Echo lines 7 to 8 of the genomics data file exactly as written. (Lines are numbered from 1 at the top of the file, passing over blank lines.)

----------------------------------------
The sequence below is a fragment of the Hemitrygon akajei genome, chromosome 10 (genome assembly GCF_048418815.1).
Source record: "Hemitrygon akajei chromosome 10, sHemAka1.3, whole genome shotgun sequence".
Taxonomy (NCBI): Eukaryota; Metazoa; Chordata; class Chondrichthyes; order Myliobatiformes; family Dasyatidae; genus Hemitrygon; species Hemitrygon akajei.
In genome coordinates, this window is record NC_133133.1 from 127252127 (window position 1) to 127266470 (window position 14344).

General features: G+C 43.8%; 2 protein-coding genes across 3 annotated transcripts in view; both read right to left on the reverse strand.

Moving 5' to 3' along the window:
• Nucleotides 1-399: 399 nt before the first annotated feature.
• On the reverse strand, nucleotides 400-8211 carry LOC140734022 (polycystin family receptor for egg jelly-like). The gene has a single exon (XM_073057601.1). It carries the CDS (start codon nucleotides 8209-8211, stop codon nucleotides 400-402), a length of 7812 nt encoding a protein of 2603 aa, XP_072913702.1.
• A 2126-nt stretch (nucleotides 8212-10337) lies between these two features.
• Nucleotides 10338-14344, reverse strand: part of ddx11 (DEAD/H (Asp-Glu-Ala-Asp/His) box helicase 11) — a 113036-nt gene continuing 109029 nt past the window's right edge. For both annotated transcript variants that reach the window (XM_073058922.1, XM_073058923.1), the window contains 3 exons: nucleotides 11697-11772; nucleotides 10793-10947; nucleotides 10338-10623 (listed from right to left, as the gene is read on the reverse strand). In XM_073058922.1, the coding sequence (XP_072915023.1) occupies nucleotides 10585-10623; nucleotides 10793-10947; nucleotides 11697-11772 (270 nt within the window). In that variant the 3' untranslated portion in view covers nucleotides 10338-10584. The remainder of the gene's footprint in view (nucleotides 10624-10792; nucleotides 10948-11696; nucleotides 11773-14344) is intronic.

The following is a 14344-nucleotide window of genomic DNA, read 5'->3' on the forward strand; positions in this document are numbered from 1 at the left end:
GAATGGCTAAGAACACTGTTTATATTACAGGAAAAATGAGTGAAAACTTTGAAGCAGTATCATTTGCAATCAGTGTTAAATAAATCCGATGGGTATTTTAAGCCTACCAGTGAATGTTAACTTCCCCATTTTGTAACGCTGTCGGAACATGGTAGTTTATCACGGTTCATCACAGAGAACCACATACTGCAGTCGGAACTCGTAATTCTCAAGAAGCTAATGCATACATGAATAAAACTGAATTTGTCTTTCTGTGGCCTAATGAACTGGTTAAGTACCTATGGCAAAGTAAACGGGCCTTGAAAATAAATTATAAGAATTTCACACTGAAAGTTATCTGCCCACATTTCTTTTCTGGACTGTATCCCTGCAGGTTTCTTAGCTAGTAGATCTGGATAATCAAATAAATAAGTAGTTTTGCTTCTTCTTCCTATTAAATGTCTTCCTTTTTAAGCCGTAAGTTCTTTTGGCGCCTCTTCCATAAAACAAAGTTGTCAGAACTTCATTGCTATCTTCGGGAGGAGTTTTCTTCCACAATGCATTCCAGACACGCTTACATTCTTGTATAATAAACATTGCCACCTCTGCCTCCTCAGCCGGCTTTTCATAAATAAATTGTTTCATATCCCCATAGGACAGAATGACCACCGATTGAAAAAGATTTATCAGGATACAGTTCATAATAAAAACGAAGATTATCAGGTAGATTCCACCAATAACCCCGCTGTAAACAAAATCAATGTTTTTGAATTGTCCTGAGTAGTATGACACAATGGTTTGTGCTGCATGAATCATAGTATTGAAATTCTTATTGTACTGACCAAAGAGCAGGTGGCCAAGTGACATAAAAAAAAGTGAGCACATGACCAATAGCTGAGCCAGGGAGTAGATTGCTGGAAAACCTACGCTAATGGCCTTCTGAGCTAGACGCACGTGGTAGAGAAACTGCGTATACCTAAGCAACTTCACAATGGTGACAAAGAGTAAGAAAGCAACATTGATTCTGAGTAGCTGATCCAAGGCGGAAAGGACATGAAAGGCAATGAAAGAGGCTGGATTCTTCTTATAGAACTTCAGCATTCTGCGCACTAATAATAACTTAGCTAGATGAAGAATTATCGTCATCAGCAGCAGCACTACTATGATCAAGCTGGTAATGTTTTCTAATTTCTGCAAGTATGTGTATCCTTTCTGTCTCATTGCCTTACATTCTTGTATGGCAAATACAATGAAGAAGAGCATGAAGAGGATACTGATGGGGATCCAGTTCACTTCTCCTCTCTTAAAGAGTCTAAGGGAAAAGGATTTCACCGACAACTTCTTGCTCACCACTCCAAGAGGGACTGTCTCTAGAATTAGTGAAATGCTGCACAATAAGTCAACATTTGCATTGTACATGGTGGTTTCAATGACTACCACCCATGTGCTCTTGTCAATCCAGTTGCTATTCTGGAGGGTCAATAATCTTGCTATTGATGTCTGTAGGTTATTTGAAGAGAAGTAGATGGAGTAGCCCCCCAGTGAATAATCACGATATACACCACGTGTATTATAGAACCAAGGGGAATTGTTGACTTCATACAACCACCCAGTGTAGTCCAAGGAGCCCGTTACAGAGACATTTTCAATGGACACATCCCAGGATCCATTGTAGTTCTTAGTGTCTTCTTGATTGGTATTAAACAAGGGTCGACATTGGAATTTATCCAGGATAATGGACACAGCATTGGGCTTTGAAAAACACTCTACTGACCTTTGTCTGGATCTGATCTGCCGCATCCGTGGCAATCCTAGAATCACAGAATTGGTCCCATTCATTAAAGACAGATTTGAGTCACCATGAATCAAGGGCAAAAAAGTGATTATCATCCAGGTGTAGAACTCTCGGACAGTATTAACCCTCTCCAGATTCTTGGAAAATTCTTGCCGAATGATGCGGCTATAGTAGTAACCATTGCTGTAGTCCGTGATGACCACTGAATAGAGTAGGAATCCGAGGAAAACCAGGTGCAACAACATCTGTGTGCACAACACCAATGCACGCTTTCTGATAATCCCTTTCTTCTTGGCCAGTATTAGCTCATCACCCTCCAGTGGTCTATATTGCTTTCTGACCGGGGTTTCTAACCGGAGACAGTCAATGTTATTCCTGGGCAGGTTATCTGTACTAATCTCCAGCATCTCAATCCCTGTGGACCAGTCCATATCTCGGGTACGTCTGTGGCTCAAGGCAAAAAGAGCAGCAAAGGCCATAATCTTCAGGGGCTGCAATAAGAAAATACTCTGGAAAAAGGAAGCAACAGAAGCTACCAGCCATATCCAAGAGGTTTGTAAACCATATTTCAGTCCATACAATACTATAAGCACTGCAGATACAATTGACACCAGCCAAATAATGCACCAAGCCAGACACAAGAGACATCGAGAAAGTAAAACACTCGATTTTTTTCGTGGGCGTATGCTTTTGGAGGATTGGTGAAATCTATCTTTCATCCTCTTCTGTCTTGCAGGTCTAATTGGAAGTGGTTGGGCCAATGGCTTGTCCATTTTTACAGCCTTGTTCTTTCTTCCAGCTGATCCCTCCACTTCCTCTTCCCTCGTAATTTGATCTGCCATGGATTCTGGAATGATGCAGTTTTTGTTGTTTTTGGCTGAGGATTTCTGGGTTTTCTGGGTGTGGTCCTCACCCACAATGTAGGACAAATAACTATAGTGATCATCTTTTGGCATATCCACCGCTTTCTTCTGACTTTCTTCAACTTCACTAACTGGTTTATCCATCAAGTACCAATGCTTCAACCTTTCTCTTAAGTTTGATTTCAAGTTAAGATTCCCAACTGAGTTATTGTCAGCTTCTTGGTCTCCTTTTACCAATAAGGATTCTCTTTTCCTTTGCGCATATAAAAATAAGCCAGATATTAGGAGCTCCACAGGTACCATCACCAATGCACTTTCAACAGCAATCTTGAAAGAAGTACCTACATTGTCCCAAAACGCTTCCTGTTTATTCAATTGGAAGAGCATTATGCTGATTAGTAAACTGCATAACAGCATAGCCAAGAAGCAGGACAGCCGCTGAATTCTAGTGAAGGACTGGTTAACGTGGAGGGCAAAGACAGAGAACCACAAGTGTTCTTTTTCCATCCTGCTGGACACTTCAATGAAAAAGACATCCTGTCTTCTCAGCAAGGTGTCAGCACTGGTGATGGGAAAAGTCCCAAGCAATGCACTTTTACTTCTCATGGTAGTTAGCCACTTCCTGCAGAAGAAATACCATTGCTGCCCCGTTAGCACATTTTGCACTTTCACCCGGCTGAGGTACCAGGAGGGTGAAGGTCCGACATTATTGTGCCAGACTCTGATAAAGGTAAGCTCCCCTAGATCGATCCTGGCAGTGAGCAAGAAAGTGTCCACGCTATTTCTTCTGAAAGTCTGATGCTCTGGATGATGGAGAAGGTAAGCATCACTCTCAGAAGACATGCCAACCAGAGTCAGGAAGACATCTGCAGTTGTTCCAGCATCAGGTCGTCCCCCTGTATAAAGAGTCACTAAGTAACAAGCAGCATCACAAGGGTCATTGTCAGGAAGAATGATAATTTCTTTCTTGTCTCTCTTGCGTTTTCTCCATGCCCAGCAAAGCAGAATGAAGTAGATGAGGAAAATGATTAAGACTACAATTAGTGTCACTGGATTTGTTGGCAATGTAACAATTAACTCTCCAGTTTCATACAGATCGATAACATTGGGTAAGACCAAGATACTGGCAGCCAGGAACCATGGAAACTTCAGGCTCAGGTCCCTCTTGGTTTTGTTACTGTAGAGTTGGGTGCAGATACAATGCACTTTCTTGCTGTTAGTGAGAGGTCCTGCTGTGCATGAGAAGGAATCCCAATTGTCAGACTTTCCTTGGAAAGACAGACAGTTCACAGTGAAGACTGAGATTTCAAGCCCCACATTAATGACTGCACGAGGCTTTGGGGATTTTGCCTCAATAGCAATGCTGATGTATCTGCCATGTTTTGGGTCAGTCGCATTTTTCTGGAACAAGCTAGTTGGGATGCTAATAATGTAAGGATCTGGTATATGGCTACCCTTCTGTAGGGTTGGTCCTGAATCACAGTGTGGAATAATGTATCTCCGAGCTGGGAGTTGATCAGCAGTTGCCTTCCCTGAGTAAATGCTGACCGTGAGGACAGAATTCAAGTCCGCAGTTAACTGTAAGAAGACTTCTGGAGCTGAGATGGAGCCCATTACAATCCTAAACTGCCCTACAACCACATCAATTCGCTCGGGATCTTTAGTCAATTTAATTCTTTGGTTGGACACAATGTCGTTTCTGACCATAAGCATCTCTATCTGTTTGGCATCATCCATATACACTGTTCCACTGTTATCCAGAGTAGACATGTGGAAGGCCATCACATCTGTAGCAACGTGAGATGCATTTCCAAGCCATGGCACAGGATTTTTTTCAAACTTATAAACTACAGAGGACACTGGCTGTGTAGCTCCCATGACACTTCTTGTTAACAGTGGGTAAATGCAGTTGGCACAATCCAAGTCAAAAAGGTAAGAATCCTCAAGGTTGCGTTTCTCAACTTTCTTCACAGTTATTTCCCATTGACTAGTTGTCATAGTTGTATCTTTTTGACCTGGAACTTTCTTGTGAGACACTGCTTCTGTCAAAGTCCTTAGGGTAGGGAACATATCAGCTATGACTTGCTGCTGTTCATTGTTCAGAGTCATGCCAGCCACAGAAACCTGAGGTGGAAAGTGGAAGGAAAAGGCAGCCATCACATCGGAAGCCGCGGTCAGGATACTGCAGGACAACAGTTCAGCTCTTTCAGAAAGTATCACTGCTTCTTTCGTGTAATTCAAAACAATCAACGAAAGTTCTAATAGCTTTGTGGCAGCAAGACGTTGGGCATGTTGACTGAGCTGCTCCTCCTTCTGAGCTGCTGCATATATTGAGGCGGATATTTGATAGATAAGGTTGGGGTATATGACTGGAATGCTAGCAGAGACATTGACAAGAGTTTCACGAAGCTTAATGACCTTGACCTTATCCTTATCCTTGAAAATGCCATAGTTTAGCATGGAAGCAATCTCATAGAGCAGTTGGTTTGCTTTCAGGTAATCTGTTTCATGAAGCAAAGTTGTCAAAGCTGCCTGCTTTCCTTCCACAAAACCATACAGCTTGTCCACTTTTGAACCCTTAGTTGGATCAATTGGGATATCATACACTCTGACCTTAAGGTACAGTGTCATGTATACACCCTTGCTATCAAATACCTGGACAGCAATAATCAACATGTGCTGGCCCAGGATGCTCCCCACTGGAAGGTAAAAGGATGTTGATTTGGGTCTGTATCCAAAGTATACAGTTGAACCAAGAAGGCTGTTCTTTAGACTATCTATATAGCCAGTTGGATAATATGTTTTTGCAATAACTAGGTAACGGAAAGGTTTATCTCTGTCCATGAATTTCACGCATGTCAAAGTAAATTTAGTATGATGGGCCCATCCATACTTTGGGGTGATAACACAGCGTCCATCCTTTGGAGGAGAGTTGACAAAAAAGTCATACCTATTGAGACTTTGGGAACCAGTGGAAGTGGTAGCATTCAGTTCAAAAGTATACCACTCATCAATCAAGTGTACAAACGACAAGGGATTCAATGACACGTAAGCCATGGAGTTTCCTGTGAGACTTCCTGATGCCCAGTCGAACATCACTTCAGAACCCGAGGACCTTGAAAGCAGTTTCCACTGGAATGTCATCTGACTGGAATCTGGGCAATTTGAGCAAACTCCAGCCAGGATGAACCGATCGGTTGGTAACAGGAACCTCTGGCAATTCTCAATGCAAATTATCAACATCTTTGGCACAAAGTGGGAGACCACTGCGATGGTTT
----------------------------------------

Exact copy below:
• Nucleotides 1-399: 399 nt before the first annotated feature.
• On the reverse strand, nucleotides 400-8211 carry LOC140734022 (polycystin family receptor for egg jelly-like). The gene has a single exon (XM_073057601.1). It carries the CDS (start codon nucleotides 8209-8211, stop codon nucleotides 400-402), a length of 7812 nt encoding a protein of 2603 aa, XP_072913702.1.